ME Region: The Techniques and Business Aspects of Carbon Capture, Utilization and Storage, and the CO2 Storage Resources Management Systems (SRMS)
Disciplines: Health, Safety, Environment, and Sustainability | Reservoir
As part of the international effort to combat global warming, significant attention is being given to ways to sequester (store for the long-term) carbon dioxide, which is a major contributor to the greenhouse effect. It is therefore critical that there is a universal means to record the storage volumes by recognizing the maturity of the projects to be implemented and the confidence that can be placed in the estimated sequestered volumes.
This course will look at some of the ways in which carbon dioxide can be stored and provide a detailed review of the SRMS framework prepared by the Society of Petroleum Engineers to classify and categorize the storage volumes. The course will include example calculations to show how the storage quantities can be estimated.
In addition, the course will cover the economics of CCS in the context of the various carbon pricing and policy incentives that are being developed, with an assessment of the risks involved in capture, transport, and storage. The economic framework in which CCS operates around the world will be described, with examples given to illustrate how the investment case is evolving.
Although there are a number of business models emerging, the most popular of these will be set out, with a description of how risks are being assessed and allocated between project participants, host governments and lenders.
Part 1 - Introduction and Technical Assessment:
- An overview of carbon capture, utilization and storage, including the role of greenhouse gasses in global warming
- Discussion of typical modes of storage of carbon dioxide in saline aquifers and depleted oil and gas fields (and other methods)
- Assessment of: Injectivity, Storage and Containment
- Measurement, Monitoring and Verification
Part 2 - SRMS Classification System:
- Detailed review of the SRMS, including principles and key definitions
- Discussion of economics and evaluation methods
- The methodologies are illustrated with examples
Part 3 - The economic and commercial features of the course will cover:
- The cost base involved in capture, transmission, and storage
- Carbon pricing methodologies and their relevance to CCS
- The emerging investment case for CCS around the world, including policy support and incentives
- The CCS business model and risk allocation
The course includes several examples, case histories and exercises.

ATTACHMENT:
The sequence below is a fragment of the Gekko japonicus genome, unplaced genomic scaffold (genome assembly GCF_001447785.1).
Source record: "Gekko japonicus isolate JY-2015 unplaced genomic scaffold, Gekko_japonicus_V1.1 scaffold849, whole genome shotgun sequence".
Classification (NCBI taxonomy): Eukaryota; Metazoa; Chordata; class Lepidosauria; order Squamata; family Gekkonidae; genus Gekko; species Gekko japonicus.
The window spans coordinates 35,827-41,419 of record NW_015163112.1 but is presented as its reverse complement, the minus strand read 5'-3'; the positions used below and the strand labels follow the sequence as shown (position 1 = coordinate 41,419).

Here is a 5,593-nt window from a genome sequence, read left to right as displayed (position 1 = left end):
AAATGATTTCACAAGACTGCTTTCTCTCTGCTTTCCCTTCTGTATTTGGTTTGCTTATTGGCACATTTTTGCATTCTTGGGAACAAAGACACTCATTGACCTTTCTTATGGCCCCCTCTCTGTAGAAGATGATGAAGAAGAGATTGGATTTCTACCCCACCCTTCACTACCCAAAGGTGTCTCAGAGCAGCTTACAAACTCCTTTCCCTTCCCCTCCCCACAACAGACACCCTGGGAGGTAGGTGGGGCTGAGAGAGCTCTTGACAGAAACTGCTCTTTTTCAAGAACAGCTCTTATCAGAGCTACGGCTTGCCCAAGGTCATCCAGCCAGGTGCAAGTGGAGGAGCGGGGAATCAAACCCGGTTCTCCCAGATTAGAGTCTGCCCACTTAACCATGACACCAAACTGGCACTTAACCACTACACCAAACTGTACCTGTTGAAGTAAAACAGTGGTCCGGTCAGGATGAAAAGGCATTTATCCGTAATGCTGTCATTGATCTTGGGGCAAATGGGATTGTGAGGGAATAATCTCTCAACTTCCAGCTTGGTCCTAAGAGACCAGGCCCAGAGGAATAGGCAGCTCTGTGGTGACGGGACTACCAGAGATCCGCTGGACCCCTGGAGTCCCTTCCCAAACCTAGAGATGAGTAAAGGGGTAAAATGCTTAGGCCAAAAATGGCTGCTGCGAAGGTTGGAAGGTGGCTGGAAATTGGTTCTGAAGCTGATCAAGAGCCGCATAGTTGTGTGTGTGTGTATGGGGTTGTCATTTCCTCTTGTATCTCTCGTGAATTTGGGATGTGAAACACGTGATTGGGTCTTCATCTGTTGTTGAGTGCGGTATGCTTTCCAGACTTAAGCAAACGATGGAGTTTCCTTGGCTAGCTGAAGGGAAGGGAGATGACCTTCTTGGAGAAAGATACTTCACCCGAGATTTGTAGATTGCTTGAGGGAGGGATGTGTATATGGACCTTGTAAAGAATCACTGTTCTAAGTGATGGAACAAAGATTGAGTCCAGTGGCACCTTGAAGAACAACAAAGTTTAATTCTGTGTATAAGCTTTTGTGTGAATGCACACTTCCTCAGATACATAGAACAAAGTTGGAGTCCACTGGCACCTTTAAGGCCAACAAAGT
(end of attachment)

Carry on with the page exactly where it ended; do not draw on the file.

Introductory to Intermediate
The SRMS is a powerful management tool that provides a means to classify and characterize storable quantities of carbon dioxide in a manner similar to that provided by the PRMS for oil and gas reserves and resources. This course will provide you with a thorough understanding of the principles and guidelines of what is likely to become the global standard for CO2 storage.
Professionals of any discipline who are or will be responsible for estimating and reporting storable quantities of carbon dioxide and also those who use such estimates for business decisions, including management, legal and accounting staff.
All cancellations must be received no later than 14 days prior to the course start date. Cancellations made after the 14-day window will not be refunded. Refunds will not be given due to no show situations.
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SPE reserves the right to cancel or re-schedule courses at will. Notification of changes will be made as quickly as possible; please keep this in mind when arranging travel, as SPE is not responsible for any fees charged for cancelling or changing travel arrangements.
We reserve the right to substitute course instructors as necessary.
Douglas Peacock has over 35 years of experience in the oil industry covering a variety of geoscience positions, during employment with service companies, operators and consultancies. He has been involved in exploration, development and reserves estimation throughout his career. Currently, he is Technical Director – Geoscience based in GCA’s Singapore office. He is a recent (2013-16) member of the SPE Oil and Gas Reserves Committee (OGRC) and was an SPE Distinguished Lecturer during 2010-11. He has authored numerous technical papers from 1989-2018. He has given many industry training courses, mainly on reserves and resources, both for SPE and GCA. Doug holds a B.Sc. in Geology from Leeds University and a M.Sc. in Petroleum Geology from Imperial College, London.